Edited By Jasmin Herrmann, Moritz Ingwersen, Björn Sonnenberg-Schrank and Olga Ludmila Tarapata
The collected volume brings together leading scholars from a broad range of disciplines in the humanities to interrogate the productivity of style as an element of cultural expression and a parameter of cultural analysis. Despite its ubiquity in examinations of artistic singularity or postulations of epochal patterns, style remains a notoriously elusive concept. Suspicious of monolithic definitions, the contributions assembled in this volume address style from a multiplicity of methodological and conceptual angles, drawing from fields that include literary studies, film and media studies, post-structuralist philosophy, philosophy of science, and American cultural studies.
20 Michaux and Mescaline: Mastering a Molecular Style
Abstract: This essay analyzes Henri Michaux’s search to invent, find, or discover an absolute style, in which mind and inscription coincide completely. We focus on Michaux’s writings and drawings that record his experiments with mescaline, which express a race to catch up to drug-induced speed, to match his lines to the molecular scale and velocity of thoughts induced by the drug. Michaux’s mescaline experiments and work are situated in poetic, theoretical, and scientific traditions and contexts, including the early emergence of neuroscience and the philosophy of Gilles Deleuze. The essay concludes that the fruits of Michaux’s labors—writings and drawings that are by turns frenetic, dense, enigmatic, and exhilarating—culminate in a mystical calm, the mind transparent to itself.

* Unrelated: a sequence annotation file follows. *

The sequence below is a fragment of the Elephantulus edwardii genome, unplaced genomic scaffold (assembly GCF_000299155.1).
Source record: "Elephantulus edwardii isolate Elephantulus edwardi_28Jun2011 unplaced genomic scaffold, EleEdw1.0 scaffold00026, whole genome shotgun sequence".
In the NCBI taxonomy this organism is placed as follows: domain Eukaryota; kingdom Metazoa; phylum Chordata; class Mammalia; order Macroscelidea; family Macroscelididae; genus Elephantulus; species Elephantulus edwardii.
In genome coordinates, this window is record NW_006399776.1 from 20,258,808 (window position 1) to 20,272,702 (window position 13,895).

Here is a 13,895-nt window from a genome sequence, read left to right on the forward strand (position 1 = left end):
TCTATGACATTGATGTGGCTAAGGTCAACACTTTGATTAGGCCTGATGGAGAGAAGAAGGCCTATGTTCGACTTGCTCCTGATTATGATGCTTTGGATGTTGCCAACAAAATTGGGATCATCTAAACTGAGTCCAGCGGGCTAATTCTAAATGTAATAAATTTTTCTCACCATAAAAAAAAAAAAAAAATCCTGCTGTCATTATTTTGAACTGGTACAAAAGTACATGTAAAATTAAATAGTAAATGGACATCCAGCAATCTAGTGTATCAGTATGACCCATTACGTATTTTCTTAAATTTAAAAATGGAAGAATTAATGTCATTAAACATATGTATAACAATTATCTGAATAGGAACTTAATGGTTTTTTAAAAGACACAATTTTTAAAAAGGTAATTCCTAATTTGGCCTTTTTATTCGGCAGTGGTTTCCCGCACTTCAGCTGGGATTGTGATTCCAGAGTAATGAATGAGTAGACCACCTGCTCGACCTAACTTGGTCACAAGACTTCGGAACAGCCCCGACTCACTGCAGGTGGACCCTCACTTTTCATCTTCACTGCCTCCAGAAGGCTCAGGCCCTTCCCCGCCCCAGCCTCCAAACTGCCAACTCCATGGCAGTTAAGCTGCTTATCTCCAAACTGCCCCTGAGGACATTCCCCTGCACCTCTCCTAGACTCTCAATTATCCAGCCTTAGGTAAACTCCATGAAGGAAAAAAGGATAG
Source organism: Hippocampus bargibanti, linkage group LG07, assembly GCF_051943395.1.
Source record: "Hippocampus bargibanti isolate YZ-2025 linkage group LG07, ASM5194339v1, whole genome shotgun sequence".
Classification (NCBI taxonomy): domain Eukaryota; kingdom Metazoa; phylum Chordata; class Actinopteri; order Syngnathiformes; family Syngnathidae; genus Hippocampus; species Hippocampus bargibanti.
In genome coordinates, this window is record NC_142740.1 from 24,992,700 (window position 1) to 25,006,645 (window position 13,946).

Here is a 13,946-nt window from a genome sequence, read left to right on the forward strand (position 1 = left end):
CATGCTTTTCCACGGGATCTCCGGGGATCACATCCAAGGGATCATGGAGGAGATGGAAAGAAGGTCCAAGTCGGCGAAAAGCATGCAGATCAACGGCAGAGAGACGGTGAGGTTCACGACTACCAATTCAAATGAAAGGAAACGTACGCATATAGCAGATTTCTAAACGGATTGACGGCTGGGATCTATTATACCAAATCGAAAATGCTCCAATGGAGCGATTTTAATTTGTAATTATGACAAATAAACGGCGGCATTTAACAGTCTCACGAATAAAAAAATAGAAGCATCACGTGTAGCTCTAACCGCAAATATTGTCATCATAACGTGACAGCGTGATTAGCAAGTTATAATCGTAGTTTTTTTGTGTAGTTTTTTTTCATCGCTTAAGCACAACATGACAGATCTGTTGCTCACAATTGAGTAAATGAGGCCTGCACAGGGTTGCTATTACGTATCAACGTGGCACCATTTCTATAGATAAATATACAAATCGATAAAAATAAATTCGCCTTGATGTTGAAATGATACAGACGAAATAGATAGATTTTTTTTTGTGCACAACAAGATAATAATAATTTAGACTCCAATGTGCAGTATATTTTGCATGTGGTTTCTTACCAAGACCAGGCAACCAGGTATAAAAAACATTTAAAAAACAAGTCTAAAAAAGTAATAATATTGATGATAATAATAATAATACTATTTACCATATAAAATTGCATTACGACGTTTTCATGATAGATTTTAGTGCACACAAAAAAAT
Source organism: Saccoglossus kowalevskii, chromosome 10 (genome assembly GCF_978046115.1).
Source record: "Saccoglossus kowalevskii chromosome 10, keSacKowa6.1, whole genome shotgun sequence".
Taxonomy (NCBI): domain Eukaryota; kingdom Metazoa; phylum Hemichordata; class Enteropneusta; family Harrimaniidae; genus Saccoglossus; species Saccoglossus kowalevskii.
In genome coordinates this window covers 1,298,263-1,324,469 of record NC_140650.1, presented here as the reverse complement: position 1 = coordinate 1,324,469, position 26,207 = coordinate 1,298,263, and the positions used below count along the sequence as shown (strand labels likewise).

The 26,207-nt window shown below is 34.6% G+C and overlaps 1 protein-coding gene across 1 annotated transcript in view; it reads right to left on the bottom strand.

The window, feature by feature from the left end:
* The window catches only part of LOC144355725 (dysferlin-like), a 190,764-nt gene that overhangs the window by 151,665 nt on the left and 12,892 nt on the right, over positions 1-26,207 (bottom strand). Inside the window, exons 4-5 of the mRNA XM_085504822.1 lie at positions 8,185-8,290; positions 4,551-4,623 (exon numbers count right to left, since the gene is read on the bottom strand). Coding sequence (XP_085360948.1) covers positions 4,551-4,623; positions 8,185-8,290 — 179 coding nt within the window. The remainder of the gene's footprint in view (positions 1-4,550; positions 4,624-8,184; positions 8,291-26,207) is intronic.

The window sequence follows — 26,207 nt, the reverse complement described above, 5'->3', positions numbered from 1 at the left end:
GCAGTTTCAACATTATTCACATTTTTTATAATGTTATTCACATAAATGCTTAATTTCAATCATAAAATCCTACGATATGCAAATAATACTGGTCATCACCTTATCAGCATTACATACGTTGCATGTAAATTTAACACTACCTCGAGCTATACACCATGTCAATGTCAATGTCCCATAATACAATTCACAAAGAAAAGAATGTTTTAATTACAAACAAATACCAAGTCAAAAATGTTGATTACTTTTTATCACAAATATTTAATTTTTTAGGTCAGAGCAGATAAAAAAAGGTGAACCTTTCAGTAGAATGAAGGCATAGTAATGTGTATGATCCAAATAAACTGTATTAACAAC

Keywords: Henri Michaux, mescaline, style, neuroscience, anxiety, Gilles Deleuze, René Couteaux
In literary criticism and theory, style remains an elusive, protean concept. It is one of those between-concepts, situated or emerging between a rudimentary dimension of writing as material inscription and an abstract, qualitative or immaterial quality of a text or body of work. Style is, one might say, impressionistic: it originates as an impression, the literal pressing in of a stylus (Latin stilus), an ancient writing instrument, to inscribe marks in clay or on wax tablets. As the way a text is written, style also involves making an impression, but in the more qualitative, intuitive sense of the overall impression a piece or writing or body of work makes on the reader’s mind. Style...
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